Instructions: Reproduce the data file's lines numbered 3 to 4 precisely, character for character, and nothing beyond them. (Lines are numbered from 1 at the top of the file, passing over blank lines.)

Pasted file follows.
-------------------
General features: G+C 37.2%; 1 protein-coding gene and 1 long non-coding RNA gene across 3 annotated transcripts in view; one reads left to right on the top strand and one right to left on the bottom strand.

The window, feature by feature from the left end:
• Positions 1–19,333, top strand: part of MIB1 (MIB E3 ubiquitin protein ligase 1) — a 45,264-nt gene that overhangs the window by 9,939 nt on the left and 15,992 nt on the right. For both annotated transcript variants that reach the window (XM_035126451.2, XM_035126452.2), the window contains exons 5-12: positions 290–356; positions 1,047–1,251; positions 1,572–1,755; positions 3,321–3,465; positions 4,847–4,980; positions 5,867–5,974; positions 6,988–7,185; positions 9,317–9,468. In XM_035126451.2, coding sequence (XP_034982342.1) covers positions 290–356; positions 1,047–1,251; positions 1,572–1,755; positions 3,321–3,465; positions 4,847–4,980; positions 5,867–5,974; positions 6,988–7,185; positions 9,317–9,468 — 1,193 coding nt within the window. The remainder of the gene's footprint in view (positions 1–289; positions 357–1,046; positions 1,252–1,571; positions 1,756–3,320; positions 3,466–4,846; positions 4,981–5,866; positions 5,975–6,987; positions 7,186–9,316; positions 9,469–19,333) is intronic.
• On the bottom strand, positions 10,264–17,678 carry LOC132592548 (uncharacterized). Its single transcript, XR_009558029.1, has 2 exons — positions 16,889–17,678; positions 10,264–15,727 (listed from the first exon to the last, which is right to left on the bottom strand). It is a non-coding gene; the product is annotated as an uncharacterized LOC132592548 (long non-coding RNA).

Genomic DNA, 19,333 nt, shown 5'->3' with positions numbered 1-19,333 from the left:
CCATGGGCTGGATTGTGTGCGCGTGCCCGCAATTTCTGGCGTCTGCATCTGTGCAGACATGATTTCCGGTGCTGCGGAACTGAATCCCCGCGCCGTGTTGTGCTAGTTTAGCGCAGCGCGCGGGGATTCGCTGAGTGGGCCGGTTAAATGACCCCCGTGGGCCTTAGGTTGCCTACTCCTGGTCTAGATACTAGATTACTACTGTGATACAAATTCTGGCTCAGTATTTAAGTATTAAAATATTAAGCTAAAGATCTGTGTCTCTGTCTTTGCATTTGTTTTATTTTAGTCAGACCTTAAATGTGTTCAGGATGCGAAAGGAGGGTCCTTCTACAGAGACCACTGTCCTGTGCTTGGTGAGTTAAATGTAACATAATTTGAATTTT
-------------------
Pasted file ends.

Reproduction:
• Positions 1–19,333, top strand: part of MIB1 (MIB E3 ubiquitin protein ligase 1) — a 45,264-nt gene that overhangs the window by 9,939 nt on the left and 15,992 nt on the right. For both annotated transcript variants that reach the window (XM_035126451.2, XM_035126452.2), the window contains exons 5-12: positions 290–356; positions 1,047–1,251; positions 1,572–1,755; positions 3,321–3,465; positions 4,847–4,980; positions 5,867–5,974; positions 6,988–7,185; positions 9,317–9,468. In XM_035126451.2, coding sequence (XP_034982342.1) covers positions 290–356; positions 1,047–1,251; positions 1,572–1,755; positions 3,321–3,465; positions 4,847–4,980; positions 5,867–5,974; positions 6,988–7,185; positions 9,317–9,468 — 1,193 coding nt within the window. The remainder of the gene's footprint in view (positions 1–289; positions 357–1,046; positions 1,252–1,571; positions 1,756–3,320; positions 3,466–4,846; positions 4,981–5,866; positions 5,975–6,987; positions 7,186–9,316; positions 9,469–19,333) is intronic.
• On the bottom strand, positions 10,264–17,678 carry LOC132592548 (uncharacterized). Its single transcript, XR_009558029.1, has 2 exons — positions 16,889–17,678; positions 10,264–15,727 (listed from the first exon to the last, which is right to left on the bottom strand). It is a non-coding gene; the product is annotated as an uncharacterized LOC132592548 (long non-coding RNA).